Cerebral infarction

From Wikipedia, the free encyclopedia
Jump to navigation Jump to search
CT scan slice of the brain showing a right-hemispheric cerebral infarct (left side of image).

A cerebral infarction is an area of necrotic tissue in the brain caused from a blockage or narrowing in the arteries supplying blood and oxygen to the brain.

The lack of oxygen due to the low blood supply causes an ischemic stroke that can result in an infarction if the blood flow is not restored within a relatively short period of time. The blockage can be due to a thrombus, an embolus or an atheromatous stenosis of one or more arteries.[1]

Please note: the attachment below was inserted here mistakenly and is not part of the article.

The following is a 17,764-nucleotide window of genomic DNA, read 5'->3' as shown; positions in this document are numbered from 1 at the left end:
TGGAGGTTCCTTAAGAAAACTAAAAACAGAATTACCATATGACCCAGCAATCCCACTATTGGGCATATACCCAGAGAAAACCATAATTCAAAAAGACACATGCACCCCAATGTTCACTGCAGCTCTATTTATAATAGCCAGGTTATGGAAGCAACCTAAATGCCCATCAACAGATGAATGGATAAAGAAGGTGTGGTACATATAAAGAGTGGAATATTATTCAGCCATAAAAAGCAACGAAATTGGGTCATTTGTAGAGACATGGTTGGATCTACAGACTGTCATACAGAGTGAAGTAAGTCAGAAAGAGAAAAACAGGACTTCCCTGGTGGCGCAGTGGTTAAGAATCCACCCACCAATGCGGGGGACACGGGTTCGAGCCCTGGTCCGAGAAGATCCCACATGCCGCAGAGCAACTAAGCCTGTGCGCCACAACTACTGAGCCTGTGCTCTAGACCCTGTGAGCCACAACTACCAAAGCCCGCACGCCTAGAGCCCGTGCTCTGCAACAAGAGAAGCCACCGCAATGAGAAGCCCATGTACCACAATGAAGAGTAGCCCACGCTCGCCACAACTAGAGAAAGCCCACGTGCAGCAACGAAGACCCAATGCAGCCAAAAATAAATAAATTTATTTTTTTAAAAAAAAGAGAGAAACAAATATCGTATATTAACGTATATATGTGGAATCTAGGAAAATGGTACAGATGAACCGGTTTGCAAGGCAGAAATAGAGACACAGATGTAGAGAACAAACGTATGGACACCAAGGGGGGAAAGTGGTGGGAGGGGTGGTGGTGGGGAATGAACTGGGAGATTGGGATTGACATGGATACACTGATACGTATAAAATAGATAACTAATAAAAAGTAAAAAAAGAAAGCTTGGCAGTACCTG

Which arteries are problematic will determine which areas of the brain are affected (infarcted). These varying infarcts will produce different symptoms and outcomes. About one third will prove fatal.

References[change | change source]

  1. Ropper, Allan H.; Adams, Raymond Delacy; Brown, Robert F.; Victor, Maurice (2005). Adams and Victor's principles of neurology. New York: McGraw-Hill Medical Pub. Division. pp. 686–704. ISBN 0-07-141620-X.